So, notice, I’m getting some great troubleshooting recommendations right out of the Trusted Advisor. And how cool is this? It will link you right to the documentation that you would need that’s gonna walk you through exactly how to troubleshoot that particular missing ingredient.

Notice how wonderful things like this are gonna be for us to remain in compliance. And in fact, I wonder if we were to type compliance, I’m sure there are many suggested services, yep, there sure are, that we would be directed to, including a System Manager feature called Compliance. The Systems Manager is one of those many tools inside of AWS now that would help you to manage and then subsequently troubleshoot entire fleets of, like, EC2 systems. And so, really-really intense now what is at our fingertips when it comes to our cloud resources and the incredible measures that we can take to ensure that we are trouble free, and if trouble should happen, that we can respond as quickly as possible. Thanks so much for watching.

66. TS VM Connections

I wish that this video wasn’t pretty much a requirement for Cloud+. Yeah, this really is. You know, when you start working with cloud technologies you are inevitably going to be working at some point with virtual machines. And inevitably you’ll be having a challenge I’m thinking at some point attempting to connect to one of your virtual machines. Let’s go through a typical troubleshooting scenario and let’s make sure we understand the types of issues that could present themselves.

So, the most thorough way I think we can approach a topic like this is to go ahead and really have some fun with this. Let’s go to our view of our instances here, our EC2 instances in AWS, and notice I’ll go ahead and use AWS in our example here. And the same principles are gonna be applying to no matter what cloud technology you’re using and we’re gonna say launch instance. Now as we go through and spin up an instance right now I’m going to be covering with you some areas of trouble. That’s right. Potential trouble.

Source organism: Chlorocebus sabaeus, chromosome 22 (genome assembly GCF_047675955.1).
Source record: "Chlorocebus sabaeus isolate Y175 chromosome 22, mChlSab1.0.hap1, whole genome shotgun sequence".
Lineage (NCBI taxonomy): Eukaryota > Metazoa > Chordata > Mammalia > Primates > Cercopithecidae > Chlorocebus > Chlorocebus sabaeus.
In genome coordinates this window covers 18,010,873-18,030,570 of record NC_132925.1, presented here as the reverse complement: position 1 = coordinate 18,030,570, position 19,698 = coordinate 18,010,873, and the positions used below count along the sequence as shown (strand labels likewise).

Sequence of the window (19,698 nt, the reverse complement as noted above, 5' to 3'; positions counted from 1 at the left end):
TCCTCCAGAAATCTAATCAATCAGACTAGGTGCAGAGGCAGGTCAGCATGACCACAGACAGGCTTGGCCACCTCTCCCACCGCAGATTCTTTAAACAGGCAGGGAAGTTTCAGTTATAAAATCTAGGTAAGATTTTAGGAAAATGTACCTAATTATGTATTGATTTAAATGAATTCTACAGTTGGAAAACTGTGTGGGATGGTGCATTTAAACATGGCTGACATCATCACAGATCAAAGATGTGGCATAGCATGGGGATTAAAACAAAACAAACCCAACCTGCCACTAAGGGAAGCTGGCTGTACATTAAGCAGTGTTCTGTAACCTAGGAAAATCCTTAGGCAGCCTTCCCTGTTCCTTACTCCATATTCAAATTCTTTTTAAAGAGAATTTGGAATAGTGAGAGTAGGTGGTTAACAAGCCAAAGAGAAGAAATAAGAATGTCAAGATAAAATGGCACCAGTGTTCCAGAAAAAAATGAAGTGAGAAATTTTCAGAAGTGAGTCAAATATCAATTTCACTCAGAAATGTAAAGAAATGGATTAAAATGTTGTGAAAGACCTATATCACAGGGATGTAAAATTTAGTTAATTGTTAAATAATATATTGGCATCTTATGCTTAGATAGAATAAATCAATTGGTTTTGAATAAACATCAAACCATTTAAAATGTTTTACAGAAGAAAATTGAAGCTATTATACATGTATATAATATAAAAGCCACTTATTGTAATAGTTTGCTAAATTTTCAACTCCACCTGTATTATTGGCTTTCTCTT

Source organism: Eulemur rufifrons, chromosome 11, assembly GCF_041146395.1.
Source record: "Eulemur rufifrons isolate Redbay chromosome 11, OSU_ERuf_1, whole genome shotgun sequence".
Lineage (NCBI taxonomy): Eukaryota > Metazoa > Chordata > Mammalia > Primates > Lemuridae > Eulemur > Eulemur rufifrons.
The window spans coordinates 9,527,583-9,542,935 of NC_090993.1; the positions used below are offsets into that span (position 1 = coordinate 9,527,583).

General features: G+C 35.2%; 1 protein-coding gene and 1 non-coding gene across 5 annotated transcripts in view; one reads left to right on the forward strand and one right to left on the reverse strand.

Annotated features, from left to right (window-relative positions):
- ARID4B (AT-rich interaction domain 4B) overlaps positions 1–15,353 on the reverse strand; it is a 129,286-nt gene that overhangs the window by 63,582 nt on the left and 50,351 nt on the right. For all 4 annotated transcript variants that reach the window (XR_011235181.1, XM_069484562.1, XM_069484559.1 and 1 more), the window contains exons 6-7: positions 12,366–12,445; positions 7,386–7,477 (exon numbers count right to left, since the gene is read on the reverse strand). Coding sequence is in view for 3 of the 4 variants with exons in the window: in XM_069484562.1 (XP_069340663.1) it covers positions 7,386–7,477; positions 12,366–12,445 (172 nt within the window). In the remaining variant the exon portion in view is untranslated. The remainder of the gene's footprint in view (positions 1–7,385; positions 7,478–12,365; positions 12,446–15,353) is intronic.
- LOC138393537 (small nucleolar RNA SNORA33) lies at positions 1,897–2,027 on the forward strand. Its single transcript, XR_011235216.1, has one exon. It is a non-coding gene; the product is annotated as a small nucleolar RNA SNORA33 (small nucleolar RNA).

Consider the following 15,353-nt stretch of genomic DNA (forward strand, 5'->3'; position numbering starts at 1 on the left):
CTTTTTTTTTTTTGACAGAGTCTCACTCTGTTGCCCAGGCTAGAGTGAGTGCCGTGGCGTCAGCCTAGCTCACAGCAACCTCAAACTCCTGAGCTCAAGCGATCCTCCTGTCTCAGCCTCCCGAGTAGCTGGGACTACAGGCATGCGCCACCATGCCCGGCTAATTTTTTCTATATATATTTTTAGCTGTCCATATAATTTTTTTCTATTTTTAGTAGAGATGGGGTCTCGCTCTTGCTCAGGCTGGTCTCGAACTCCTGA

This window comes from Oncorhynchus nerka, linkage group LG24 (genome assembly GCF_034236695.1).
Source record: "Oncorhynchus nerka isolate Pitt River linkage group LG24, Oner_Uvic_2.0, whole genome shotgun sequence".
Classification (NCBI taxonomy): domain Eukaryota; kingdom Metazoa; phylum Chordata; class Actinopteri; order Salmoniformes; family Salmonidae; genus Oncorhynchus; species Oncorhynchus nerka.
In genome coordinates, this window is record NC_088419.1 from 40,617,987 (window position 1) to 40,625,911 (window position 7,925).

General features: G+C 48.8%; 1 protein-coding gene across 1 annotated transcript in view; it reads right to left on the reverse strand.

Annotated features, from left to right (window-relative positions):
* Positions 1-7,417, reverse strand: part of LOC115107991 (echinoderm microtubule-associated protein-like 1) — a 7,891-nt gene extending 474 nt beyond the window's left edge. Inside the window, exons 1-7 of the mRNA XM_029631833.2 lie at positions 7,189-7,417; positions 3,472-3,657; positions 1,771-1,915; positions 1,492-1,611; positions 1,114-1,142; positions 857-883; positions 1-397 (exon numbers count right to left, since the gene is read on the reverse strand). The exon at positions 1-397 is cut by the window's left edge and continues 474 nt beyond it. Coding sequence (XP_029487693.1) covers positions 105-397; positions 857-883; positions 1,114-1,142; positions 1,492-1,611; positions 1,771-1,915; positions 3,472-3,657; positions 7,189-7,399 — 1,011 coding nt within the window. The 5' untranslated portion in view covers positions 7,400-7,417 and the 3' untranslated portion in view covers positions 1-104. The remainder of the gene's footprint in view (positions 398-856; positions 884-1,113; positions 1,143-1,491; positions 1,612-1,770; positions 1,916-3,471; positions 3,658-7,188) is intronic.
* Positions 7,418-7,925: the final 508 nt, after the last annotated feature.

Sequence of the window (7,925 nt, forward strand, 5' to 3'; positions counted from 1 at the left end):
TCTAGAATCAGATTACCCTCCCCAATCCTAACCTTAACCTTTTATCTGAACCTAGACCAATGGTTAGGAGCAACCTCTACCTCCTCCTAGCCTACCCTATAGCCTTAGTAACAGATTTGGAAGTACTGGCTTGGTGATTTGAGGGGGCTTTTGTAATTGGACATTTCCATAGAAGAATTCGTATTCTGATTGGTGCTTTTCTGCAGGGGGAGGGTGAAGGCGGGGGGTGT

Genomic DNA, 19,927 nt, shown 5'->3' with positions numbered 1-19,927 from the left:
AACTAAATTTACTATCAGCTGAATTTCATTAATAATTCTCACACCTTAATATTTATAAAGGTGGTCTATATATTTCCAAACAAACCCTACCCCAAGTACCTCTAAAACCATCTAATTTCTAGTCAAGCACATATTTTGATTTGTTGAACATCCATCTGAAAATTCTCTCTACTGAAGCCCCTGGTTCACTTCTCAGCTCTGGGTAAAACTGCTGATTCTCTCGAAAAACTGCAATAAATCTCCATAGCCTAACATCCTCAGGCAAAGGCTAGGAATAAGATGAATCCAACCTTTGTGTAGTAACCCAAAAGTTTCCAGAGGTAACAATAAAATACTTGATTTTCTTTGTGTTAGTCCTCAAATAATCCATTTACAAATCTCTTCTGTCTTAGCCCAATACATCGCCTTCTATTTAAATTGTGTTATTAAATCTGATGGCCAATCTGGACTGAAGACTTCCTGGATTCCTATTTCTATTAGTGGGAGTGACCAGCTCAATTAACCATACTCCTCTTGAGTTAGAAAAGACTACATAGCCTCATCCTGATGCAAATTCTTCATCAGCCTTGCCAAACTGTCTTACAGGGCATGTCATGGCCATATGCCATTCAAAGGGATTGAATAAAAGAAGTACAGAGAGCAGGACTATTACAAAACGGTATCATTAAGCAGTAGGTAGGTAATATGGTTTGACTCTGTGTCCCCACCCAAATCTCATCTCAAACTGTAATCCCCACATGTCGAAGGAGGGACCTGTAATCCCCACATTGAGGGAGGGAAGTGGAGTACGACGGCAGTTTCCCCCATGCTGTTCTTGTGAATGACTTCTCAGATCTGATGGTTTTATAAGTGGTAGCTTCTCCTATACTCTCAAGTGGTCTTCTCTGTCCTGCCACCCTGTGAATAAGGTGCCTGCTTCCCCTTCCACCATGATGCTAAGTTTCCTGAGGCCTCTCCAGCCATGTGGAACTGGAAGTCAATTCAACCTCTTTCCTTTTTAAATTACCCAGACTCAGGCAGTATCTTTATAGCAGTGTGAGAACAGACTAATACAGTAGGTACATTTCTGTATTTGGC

All right, let’s go ahead and start by naming our EC2 instance. I will say myinstance because I am not feeling all that creative right now on naming. So let’s do myinstance. There we go.

Okay, now what about AMI? What about an Amazon Machine Image that we are going to be running? What should we run? Let’s do a Windows example. So notice, we have just had some details change about how they’re gonna set up this virtual machine for us. Pretty interesting. Okay, so we’re doing Windows. Its name is myinstance. Nothing here really could get us into trouble at this point. We’re gonna do a free tier eligible version of Windows Server 2019 base.

Now, if you wanted to change that, for instance, hey this would be neat to look at. It’s not free tier eligible but it would still be pretty cool to take a peek at and we will be sure to not leave it running. But here’s Windows server, once again, it’s gonna change some options for us and that’s just fine. But now we’re looking at the full blown Windows server 2019 and it gets better. There’s SQL Server 2019 standard pre-installed already to go in that image. That is so cool.

Notice this will run on a free tier eligible t2.micro. I might wanna bump that up a little bit. You can certainly play with things like this just to see the differences that you would receive in performance. Let’s bump it up to, how about t2.medium. So we’ll go up to 4 gigs of RAM there. Again, I wouldn’t leave this running so I’m not really too concerned about price.